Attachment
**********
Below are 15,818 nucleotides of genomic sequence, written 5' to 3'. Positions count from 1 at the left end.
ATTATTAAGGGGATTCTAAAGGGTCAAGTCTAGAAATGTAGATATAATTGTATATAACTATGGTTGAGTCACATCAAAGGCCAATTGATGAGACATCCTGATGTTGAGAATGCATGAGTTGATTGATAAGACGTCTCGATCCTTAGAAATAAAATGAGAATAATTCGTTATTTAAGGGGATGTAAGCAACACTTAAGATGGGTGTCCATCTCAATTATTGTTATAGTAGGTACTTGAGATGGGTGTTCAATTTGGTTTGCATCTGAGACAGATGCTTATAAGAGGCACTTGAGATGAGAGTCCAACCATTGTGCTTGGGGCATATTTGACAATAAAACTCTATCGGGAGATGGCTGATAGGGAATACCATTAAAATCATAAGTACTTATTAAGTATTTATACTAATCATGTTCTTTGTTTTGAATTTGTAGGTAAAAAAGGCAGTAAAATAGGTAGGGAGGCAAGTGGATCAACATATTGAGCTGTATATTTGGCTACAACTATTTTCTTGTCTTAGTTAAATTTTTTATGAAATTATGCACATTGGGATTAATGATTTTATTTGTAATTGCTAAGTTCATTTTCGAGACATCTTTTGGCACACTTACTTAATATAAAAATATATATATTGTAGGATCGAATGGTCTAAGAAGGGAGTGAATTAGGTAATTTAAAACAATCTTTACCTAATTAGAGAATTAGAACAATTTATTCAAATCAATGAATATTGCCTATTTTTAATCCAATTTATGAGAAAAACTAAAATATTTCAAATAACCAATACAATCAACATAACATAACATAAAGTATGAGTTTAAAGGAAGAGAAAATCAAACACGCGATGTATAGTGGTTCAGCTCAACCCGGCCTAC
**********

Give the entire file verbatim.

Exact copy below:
Below are 15,818 nucleotides of genomic sequence, written 5' to 3'. Positions count from 1 at the left end.
ATTATTAAGGGGATTCTAAAGGGTCAAGTCTAGAAATGTAGATATAATTGTATATAACTATGGTTGAGTCACATCAAAGGCCAATTGATGAGACATCCTGATGTTGAGAATGCATGAGTTGATTGATAAGACGTCTCGATCCTTAGAAATAAAATGAGAATAATTCGTTATTTAAGGGGATGTAAGCAACACTTAAGATGGGTGTCCATCTCAATTATTGTTATAGTAGGTACTTGAGATGGGTGTTCAATTTGGTTTGCATCTGAGACAGATGCTTATAAGAGGCACTTGAGATGAGAGTCCAACCATTGTGCTTGGGGCATATTTGACAATAAAACTCTATCGGGAGATGGCTGATAGGGAATACCATTAAAATCATAAGTACTTATTAAGTATTTATACTAATCATGTTCTTTGTTTTGAATTTGTAGGTAAAAAAGGCAGTAAAATAGGTAGGGAGGCAAGTGGATCAACATATTGAGCTGTATATTTGGCTACAACTATTTTCTTGTCTTAGTTAAATTTTTTATGAAATTATGCACATTGGGATTAATGATTTTATTTGTAATTGCTAAGTTCATTTTCGAGACATCTTTTGGCACACTTACTTAATATAAAAATATATATATTGTAGGATCGAATGGTCTAAGAAGGGAGTGAATTAGGTAATTTAAAACAATCTTTACCTAATTAGAGAATTAGAACAATTTATTCAAATCAATGAATATTGCCTATTTTTAATCCAATTTATGAGAAAAACTAAAATATTTCAAATAACCAATACAATCAACATAACATAACATAAAGTATGAGTTTAAAGGAAGAGAAAATCAAACACGCGATGTATAGTGGTTCAGCTCAACCCGGCCTAC